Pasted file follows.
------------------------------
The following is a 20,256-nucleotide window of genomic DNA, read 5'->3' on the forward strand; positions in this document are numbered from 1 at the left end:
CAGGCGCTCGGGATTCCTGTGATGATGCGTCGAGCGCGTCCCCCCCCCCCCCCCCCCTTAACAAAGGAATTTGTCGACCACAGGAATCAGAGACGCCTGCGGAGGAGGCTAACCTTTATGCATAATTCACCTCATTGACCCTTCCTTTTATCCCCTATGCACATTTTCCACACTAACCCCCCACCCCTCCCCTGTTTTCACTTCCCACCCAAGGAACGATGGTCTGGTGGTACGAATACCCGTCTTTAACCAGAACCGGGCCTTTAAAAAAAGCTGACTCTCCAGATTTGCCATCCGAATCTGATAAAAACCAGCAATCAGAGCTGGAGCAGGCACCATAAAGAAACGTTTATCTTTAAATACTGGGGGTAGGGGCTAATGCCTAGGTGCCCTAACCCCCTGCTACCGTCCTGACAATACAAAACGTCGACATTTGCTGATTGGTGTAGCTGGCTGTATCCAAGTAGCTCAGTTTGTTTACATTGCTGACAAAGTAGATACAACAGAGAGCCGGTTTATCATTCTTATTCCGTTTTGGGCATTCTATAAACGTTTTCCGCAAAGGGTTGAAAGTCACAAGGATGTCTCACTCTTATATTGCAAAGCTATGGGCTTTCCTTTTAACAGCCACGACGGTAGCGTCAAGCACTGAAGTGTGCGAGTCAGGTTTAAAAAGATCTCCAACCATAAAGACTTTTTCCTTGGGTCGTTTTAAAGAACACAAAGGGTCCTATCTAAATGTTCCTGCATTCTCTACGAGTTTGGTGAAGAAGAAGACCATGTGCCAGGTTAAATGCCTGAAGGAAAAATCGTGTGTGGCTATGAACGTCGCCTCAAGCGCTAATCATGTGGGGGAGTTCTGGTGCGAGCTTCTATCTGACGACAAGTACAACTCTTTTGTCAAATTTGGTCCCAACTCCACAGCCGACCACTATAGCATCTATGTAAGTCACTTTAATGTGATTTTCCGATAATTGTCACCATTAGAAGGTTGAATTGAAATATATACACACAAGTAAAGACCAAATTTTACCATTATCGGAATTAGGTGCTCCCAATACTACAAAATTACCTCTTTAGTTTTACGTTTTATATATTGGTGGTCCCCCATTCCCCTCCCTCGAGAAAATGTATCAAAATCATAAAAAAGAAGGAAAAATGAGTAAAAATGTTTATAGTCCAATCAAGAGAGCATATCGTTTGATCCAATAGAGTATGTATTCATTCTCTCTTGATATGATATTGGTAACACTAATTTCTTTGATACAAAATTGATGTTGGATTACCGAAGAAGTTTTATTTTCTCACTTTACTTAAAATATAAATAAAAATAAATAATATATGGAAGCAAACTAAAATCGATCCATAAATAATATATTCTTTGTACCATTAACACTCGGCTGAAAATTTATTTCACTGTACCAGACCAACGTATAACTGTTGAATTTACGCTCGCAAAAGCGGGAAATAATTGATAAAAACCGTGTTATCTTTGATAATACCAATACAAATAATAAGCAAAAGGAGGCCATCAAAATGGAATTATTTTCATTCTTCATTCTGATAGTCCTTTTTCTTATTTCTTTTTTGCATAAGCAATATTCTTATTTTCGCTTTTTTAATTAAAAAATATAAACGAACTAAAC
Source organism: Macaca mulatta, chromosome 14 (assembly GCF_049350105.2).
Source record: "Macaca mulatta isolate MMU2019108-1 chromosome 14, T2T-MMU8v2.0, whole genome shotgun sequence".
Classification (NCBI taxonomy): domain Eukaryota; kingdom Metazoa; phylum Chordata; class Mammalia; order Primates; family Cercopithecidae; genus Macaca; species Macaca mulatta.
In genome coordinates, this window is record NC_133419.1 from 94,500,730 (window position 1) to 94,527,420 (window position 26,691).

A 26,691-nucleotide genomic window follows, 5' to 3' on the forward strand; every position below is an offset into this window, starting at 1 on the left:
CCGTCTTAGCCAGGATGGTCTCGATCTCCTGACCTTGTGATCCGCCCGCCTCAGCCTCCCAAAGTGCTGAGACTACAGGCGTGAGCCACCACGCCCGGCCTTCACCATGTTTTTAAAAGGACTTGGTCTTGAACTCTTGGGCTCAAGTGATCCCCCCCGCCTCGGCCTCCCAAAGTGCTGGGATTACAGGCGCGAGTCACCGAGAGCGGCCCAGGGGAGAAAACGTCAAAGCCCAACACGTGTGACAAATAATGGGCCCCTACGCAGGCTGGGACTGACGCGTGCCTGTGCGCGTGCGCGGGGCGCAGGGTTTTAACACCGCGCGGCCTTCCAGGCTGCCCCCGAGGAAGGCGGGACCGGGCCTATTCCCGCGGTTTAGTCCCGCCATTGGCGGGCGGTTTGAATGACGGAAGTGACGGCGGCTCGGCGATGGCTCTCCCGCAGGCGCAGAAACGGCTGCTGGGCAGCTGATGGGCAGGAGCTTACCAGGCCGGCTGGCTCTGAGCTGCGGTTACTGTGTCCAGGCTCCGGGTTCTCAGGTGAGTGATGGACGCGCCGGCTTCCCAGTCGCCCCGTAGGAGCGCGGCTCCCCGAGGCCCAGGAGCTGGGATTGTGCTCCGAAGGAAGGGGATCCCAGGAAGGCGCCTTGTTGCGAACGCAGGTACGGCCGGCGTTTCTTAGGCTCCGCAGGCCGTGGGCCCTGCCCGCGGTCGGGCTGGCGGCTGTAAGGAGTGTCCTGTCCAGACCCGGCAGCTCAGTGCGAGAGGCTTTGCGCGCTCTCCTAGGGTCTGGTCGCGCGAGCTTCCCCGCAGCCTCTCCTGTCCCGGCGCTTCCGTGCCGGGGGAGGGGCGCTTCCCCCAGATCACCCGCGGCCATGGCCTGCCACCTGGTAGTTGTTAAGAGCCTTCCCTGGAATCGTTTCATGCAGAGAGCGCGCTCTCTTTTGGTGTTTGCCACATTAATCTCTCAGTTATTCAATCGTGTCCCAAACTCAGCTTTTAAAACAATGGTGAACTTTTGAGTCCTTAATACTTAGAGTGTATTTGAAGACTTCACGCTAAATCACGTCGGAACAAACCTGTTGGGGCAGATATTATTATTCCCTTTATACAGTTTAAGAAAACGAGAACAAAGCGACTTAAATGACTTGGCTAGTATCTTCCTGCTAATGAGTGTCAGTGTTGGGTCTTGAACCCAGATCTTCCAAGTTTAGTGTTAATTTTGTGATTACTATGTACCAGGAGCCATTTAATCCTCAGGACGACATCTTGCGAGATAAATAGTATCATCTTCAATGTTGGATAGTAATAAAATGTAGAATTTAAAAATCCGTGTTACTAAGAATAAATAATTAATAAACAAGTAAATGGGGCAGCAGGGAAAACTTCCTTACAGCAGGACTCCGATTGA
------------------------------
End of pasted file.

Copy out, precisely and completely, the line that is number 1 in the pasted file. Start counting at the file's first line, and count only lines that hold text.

The following is a 20,256-nucleotide window of genomic DNA, read 5'->3' on the forward strand; positions in this document are numbered from 1 at the left end: